SPEAKER 1 17:25
I just think it’s incredible that like, and again, I maybe I sound kind of old, but it’s like is 2020, but like we’re using this app, and this tool like to really connect and bring together millions of people. And I’m curious as to you know, when you think about blind over the next, I don’t know, like 18 months? Where do you see it going in terms of its user capabilities? And like user experience? Where do you see it going in terms of its role in connecting companies with their employees a little bit better? And then where do you see it going in terms of its space, or it’s positioning in this market? Because you have you know, you have your competitors, right, like, I think like the biggest competitor is, is fishbowl. And so I’m curious, just to kind of get your point of view, as you think about the vision of blind in the near future.
SPEAKER 3 18:12
Yeah, sure. Um, I think it’d be helpful if I start with what I think line is to the industry. And I think fine, is actually transforming the way people communicate within companies. Because traditionally, corporate communication had, it was two ways, basically. So it was company versus employees. So it’s either company delivering a message to all answers to employee’s questions, or requests, or the employee submitting feedback. But last 10 years, I think has been kind of the era of content related to companies, which represents well in platforms like Glassdoor there has been a lot of like review platforms and company rankings. And I think that’s going to stay. But I think what blind does additional to that is the rise of employee networks. So while before information was shared privately within the companies and lived on these content platforms afterwards, now it’s going to be shared on these networks. And whether it be companies like reputation, information about the company will live on these networks. And that’s what basically blind is. So now, instead of information being transmitted two ways, it’s multiracial. And it’s becoming accessible to people who didn’t have these access to these informational networks. So that said, our mission, of course, is to expand our product beyond tech and finance. And we believe these kind of employee networks are necessary in any professional space. So our goal is to build a strong foundation there. And yeah, as I mentioned before, we’re starting to look for ways to how to really help the companies because that’s the only way we think We will actually add more value to our users by giving the companies the right insights and the right feedback and right advisory from the data that we have from the usage that we have. So that is kind of the direction we’re going. We do have some products on the line, but nothing really concrete. As of yet. It’s surprisingly really interesting to compare it with traditional consumer marketing. Because when you think about traditional marketing, marketing, traditional products, it was usually the company’s just advertising to consumers and consumers have a choice to weather buy or not. But now all the sentiment about the product lives on social networks, and it lives everywhere. And referrals are much more stronger than ever, in consumer marketing. And I think the same is going to happen for the companies and it is already happening. It’s not only us tackling the market, so I think we’re in a really good position to be the pioneers in that space right now.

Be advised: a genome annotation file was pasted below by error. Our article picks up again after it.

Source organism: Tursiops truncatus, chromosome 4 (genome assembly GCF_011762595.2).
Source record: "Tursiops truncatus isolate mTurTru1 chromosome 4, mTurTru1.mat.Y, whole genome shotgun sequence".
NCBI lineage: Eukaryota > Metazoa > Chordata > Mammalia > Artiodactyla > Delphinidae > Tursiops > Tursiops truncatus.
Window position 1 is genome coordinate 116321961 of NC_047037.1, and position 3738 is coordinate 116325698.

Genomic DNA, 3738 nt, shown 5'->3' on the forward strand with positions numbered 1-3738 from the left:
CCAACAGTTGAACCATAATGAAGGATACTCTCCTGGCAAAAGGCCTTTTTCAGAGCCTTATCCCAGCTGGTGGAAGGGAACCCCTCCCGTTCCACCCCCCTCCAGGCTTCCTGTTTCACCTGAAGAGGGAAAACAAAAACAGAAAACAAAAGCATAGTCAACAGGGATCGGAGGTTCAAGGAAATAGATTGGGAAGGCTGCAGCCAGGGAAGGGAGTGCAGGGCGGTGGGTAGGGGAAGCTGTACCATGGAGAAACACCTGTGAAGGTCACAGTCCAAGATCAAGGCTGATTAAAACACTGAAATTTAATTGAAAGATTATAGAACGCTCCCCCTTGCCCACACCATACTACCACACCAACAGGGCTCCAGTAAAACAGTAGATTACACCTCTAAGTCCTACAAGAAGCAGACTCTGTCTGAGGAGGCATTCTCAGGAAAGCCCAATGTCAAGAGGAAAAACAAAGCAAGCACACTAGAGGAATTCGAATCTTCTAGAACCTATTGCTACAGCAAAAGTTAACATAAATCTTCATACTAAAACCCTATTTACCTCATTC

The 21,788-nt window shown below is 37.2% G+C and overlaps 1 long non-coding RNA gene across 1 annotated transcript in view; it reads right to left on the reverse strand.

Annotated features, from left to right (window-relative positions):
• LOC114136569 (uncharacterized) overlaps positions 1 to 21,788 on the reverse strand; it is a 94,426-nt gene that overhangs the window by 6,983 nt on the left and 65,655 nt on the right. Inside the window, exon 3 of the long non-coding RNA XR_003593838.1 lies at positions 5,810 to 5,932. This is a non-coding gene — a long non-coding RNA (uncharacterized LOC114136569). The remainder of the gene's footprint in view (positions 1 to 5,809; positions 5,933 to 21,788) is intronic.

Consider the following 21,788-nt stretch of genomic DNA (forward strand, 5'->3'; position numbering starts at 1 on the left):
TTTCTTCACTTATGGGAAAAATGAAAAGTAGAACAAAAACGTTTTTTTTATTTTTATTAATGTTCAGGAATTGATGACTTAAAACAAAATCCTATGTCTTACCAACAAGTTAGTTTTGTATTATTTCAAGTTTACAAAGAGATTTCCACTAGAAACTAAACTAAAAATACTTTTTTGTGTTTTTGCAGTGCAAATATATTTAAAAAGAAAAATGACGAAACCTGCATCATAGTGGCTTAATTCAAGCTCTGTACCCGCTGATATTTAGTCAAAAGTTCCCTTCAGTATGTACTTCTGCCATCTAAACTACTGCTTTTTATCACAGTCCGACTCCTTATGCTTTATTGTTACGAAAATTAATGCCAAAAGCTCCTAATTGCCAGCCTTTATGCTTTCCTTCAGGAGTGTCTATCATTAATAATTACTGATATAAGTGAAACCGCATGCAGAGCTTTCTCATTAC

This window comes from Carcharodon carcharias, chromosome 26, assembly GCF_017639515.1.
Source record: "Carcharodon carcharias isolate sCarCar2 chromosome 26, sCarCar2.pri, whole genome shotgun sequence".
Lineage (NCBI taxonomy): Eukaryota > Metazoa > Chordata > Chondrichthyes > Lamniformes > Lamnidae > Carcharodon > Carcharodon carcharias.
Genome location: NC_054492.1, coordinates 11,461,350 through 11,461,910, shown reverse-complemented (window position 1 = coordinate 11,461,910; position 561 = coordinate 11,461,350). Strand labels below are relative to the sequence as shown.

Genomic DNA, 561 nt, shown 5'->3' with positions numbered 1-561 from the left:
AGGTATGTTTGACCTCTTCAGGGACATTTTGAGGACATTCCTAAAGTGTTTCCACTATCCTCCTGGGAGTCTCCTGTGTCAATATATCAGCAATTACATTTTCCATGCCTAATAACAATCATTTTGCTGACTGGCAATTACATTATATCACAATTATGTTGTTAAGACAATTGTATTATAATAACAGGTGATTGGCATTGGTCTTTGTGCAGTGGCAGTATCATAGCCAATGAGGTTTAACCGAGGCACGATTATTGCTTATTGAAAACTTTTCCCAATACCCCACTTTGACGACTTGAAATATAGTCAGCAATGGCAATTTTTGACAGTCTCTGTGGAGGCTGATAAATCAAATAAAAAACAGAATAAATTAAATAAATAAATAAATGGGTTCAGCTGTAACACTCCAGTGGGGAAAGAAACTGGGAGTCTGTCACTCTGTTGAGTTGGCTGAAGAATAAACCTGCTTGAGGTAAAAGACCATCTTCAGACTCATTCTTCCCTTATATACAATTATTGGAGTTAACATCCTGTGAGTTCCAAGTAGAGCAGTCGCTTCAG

SPEAKER 1 21:02
Man, I agree, you know, I have to shout you out. Because I do believe that the future of work is going to continue to include and blind proves it and need for a semi anonymous platform for marginalized employees to have a greater voice and to be heard. I think that like these types of digital communities that are still verified, right, so you know, that this person works at x play. So you know, this person where X and Y place, or that they do this thing, they come from this industry, but it flattens access and information in a lot of different ways. Because it’s semi blind, right? It’s like, I think that’s really cool. And I just want to thank you for being on the show, before we let you go, any parting words, or shoutouts.